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What is the pronunciation of "the"?

The has two pronunciations: "thuh" /ðə/ and "thee" /ði/. While in a few dialects the rules are less well-defined, in most British and American dialects you say "thuh" when it precedes a consonant sound.

  • The(thuh) person /ðə pɜ:sən/
  • The(thuh) university /ðə ju:nɪvɜ:sɪti/

But you say "thee" when it precedes a vowel.

  • The(thee) apple /ði æpl/
  • The(thee) imagination /ði ɪmædʒɪneɪʃn/

Note that "University" is pronounced "Yuniversity", which is started with a consonant sound.

The definite article ‘the’ is normally pronounced /ðə/ before a consonant sound and /ði/ before a vowel sound. Neither of these is a stressed syllable.

However, it also has a ‘stressed’ pronunciation used for emphasis, which is always /ðiː/ no matter what sound should follow it. The vowel here is held longer than in the unstressed version.

The answers above tell when to pronounce "the" as what, but I am curious to know about how English ended up getting multiple pronunciations for "the"?

  • Etymonline has some information on the history of "the", which like many common words is rather complex: it comes from OE þæt (that), influenced by many other, older definite articles, and there's a long history of distinct forms before vowels. You could try the OED for more detailed info.
    – Stuart F
    Oct 15, 2022 at 18:16

1 Answer 1


Weak Forms vs Strong Forms

The is not special in this regard, and it has no unique pronunciation history of its own. You just have to know when to use its weak form and when to use its strong form, something we see all over English with many, many other words like this.

The Wikipedia article mentioned in the references given at the end of this post contrasts to Cambridge before a consonant yielding /tə/ with a reduced vowel with to Oxford before a vowel yielding /tu/ with an unreduced one. You get the same thing happening with the when especially stressed or before a vowel. This shows it is a general phenomenon not one peculiar to the.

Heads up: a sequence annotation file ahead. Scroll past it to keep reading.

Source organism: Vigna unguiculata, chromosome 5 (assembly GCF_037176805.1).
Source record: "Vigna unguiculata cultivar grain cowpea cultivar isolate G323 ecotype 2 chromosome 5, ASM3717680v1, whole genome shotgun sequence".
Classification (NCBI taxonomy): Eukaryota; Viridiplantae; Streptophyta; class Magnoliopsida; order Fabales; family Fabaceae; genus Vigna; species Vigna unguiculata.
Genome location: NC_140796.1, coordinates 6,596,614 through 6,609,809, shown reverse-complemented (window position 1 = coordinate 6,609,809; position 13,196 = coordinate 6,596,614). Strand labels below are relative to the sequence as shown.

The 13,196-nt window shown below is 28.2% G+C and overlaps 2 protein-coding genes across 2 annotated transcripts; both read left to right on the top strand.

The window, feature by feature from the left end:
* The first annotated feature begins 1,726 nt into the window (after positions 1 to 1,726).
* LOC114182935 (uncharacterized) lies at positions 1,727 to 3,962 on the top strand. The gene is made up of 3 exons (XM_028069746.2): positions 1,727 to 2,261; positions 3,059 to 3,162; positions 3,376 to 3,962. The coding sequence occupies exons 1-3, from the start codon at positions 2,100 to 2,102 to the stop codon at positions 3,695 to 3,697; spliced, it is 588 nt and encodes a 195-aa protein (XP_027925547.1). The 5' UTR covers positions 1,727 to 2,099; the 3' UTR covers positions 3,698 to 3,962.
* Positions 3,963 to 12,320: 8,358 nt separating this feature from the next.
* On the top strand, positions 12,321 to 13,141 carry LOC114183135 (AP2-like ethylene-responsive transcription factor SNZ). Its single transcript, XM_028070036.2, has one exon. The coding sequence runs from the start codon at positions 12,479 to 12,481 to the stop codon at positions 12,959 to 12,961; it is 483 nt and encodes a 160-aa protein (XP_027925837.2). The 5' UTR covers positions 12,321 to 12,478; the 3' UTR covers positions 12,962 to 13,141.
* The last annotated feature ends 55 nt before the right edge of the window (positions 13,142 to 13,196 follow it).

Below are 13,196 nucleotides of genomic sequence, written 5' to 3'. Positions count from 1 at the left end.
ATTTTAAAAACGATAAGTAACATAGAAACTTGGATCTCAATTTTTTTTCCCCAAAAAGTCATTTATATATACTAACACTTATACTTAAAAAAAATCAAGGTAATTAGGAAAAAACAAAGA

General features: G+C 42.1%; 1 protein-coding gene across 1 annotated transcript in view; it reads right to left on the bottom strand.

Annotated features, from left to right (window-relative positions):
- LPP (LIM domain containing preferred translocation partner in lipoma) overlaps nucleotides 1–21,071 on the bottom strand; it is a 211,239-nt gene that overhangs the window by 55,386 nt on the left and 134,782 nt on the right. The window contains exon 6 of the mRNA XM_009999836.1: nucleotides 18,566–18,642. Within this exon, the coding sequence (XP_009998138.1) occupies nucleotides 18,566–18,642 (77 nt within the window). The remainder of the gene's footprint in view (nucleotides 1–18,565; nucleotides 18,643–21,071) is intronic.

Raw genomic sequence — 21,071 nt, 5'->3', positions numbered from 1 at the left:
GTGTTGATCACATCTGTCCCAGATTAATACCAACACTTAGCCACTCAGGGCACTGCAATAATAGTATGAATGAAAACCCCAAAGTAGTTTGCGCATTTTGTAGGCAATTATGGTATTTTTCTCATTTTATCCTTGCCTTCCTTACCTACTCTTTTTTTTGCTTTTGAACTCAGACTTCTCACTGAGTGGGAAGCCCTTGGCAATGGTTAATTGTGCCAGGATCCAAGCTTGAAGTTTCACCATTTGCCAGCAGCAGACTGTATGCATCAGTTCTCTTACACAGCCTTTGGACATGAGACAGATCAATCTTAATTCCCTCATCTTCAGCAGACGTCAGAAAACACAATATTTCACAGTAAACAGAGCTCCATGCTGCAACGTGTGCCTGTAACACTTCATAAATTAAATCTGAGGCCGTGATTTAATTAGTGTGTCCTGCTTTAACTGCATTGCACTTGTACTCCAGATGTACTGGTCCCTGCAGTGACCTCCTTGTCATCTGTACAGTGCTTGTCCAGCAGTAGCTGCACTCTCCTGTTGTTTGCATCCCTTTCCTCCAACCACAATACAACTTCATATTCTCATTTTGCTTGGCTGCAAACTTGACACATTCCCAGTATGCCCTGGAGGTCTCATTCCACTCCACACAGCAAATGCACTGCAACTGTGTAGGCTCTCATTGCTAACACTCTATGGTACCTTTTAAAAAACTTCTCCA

The definite article the is no different from many other monosyllabic function words.

Content words take prosodic stress in English, but grammatical words usually do not. These common function words are subject to “reduced pronunciations” whenever they occur in unstressed positions. This phenomenon is not unique to English; for example, weak forms also occur in neighboring Dutch.

Many one-syllable function words in English have phonemically distinct weak forms found in unstressed contexts that contrast with their more fully pronounced strong forms. Weak forms have reduced vowels (usually schwa) and sometimes reduced consonants as well. Not all dialects and speakers have the same set of weak forms, and further constraints on where weak forms appear may apply to some of these.

Examples of function words with weak forms include a, an, and, be, been, but, he, her, him, his, just, me, or, she, than, that (as conjunction), the, them, us, we, who, you, your. Weak forms can also be found in some utterances of as, at, for, from, of, to, some, there in some contexts for some speakers, as well as in are, can, could, do, does, had, has, have, my, must, shall, should, was, were, will, would.

What you see happening with the definite article is the same thing that you see happening with the indefinite article, which is also always weak unless emphasized.

  1. Would you care to try a berry?

Only the content words in (1) are unreduced: care, try, and berry. That leaves you with only /jə/ for you, /tə/ for to, etc.

But when stressed for emphasis, the indefinite pronoun a is now pronounced /eɪ/:

  1. I guess I can try a berry, but just one, please.

Before a vowel, of course, a becomes an. There aren’t many other function words that end in vowels, but the is one that does so, and to is another. The reduction to schwa that normally happens before a consonant is less apt to occur before a vowel. So while (3) would have weak forms for to and the:

  1. Try to sleep in the bed.

Here in (4) before the vowels those two words won’t be reduced, or as reduced, for most speakers:

  1. Try to eat the apple.

Think of how when we say You don’t have to shout, the word to is reduced to /tə/, and the word have devoices its final consonant. These are the same phenomenon at work that you see with the in unstressed positions and before consonants.


  • The section on “Weak and strong forms of words” in the Wikipedia article on Stress and vowel reduction in English.
  • Geoff Lindsey’s Youtube videos about the pronunciation and prosodic rhythms of weak forms: 1, 2.

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